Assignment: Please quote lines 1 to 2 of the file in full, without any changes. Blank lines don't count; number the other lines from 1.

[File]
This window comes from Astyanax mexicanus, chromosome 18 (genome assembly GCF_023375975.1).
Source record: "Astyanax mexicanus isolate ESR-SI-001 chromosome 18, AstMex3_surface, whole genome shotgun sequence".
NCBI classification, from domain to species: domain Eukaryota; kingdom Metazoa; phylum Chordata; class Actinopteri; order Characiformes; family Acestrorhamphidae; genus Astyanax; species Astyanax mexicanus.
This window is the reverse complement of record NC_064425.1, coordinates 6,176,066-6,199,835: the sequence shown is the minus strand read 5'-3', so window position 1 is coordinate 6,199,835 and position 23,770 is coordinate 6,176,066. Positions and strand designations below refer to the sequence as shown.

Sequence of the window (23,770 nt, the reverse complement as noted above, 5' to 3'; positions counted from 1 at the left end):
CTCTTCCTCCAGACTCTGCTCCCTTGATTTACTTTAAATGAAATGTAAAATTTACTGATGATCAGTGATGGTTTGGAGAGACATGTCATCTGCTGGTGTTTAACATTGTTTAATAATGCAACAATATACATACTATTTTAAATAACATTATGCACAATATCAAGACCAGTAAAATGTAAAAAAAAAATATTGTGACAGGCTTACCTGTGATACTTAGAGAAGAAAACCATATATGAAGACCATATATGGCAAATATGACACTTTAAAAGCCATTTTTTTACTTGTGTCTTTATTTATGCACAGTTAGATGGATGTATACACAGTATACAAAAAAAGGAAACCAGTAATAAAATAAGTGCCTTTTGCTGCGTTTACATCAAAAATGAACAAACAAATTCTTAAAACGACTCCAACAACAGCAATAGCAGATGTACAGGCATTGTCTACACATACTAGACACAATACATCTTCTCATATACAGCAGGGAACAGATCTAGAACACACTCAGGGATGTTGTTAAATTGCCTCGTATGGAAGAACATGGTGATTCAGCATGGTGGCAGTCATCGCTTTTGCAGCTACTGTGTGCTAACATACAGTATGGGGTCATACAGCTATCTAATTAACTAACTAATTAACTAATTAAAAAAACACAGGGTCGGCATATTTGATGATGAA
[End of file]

This window comes from Astyanax mexicanus, chromosome 18 (genome assembly GCF_023375975.1).
Source record: "Astyanax mexicanus isolate ESR-SI-001 chromosome 18, AstMex3_surface, whole genome shotgun sequence".